The Truth About How Bloody Mary Got Her Name

In a perfect world, this would be an article about a party queen who loved dunking tomatoes in vodka and chucking them at unsuspecting guests until one day she bit into one (a vodka tomato, not a guest) and said, "I'd like to drink this." But this is not a perfect world. And Mary I of England wasn't a perfect person, especially in the eyes of those who dubbed her "Bloody Mary."

Mary was a woman of many firsts. She was the first female monarch to rule England, according to History, and "the only surviving child of Henry VIII and his first wife, Catherine of Aragon." Her father was the first king to be addressed as "Your Majesty" and is typically considered the founder of the Church of England. That last historical first goes a long way to explaining Bloody Mary.

Henry desperately wanted a male heir and apparently thought Catherine of Aragon's ovaries were broken because he wanted a divorce so he try his luck with a new spouse. But Pope Clement VII refused. Things got pretty inclement from there. Henry pooh-poohed the pope and declared that only England's king could head its church. This power move allowed Henry to keep remarrying, betraying, and occasionally murdering wives until he sired the male heir he so desperately wanted. It also moved England away from Catholicism and toward Protestantism. But once Mary took the throne she tried to reinstate Catholicism, and all hell broke loose.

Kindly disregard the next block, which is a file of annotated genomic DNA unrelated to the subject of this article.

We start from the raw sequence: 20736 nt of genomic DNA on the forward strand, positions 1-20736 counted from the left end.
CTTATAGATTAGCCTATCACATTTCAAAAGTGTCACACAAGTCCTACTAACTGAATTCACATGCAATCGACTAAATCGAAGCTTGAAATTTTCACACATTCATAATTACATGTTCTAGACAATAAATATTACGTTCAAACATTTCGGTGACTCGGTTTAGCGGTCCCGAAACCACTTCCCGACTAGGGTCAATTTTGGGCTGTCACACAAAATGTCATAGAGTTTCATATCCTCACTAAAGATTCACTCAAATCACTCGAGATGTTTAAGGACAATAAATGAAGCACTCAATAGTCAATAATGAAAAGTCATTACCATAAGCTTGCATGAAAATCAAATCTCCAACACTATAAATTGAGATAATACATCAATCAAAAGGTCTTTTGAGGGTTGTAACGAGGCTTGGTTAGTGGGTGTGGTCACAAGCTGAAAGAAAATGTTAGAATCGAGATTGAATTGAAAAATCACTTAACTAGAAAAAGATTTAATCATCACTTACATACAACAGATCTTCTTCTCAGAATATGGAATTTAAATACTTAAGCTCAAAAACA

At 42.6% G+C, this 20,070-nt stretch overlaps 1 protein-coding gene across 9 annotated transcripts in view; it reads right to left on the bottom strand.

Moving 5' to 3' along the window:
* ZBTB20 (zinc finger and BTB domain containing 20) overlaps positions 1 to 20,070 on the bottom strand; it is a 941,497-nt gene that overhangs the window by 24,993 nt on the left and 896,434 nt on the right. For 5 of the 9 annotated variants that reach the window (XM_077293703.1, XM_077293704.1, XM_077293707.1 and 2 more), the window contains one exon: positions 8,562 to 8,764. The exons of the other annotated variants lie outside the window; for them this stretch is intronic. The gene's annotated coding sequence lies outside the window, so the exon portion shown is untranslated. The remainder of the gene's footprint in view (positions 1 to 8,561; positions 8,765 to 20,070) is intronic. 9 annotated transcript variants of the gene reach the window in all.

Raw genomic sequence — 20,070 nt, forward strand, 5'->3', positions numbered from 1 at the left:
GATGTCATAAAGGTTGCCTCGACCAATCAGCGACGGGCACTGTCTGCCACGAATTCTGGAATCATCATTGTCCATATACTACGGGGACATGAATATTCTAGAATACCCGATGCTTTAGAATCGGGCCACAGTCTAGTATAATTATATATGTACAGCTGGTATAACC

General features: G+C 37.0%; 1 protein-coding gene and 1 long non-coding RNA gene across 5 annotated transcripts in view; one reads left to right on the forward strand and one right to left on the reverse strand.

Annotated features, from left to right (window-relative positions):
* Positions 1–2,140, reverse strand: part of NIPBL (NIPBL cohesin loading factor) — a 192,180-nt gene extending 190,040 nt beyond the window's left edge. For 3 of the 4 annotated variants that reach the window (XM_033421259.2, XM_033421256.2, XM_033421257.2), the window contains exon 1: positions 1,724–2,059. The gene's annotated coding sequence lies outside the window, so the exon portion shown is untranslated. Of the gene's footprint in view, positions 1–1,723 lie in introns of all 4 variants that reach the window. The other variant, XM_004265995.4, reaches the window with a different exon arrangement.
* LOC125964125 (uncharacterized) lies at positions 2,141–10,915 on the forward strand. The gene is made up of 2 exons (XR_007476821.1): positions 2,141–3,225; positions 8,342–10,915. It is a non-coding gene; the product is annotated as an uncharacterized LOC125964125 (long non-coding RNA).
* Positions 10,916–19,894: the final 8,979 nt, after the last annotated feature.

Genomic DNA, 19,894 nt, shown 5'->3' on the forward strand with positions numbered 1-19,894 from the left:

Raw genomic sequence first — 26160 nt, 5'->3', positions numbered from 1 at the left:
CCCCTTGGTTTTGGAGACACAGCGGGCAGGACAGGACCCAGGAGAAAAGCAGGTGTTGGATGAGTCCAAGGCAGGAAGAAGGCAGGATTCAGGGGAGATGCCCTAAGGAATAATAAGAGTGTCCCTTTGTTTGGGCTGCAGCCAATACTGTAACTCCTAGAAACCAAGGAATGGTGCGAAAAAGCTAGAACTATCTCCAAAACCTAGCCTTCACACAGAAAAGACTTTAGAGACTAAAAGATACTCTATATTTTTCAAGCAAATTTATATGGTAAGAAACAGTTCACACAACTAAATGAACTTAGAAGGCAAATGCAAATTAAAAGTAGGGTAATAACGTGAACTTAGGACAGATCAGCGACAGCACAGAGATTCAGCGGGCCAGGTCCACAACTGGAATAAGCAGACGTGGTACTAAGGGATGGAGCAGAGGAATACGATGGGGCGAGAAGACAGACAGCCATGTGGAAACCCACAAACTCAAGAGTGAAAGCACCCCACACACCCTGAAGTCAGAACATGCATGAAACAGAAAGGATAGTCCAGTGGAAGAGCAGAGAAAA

The lady doth Protestant too much

Mary I ascended to the throne in 1553 after Henry's sole male heir, Edward, died. During her five-year reign she would try to undo her father's deeds. According to History, she undid her parents' divorce. Hellbent on reestablishing Catholicism, she began persecuting Protestants. More than 300 people were burned at the stake, which was the fate of all convicted heretics back then. In that sense, Mary wasn't especially bloody. However, after her death in 1558, she was succeeded by her sister, the very Protestant Elizabeth I.

During Elizabeth's stint as queen, a so-called Protestant "martyrologist" named John Foxe, wrote his famed Foxe's Book of Martyrs, which gave rise to Mary's bloodthirsty image. In particular, the work contained woodcuts that depicted executions in painstaking detail. So Mary I became "Bloody Mary" because winners write history.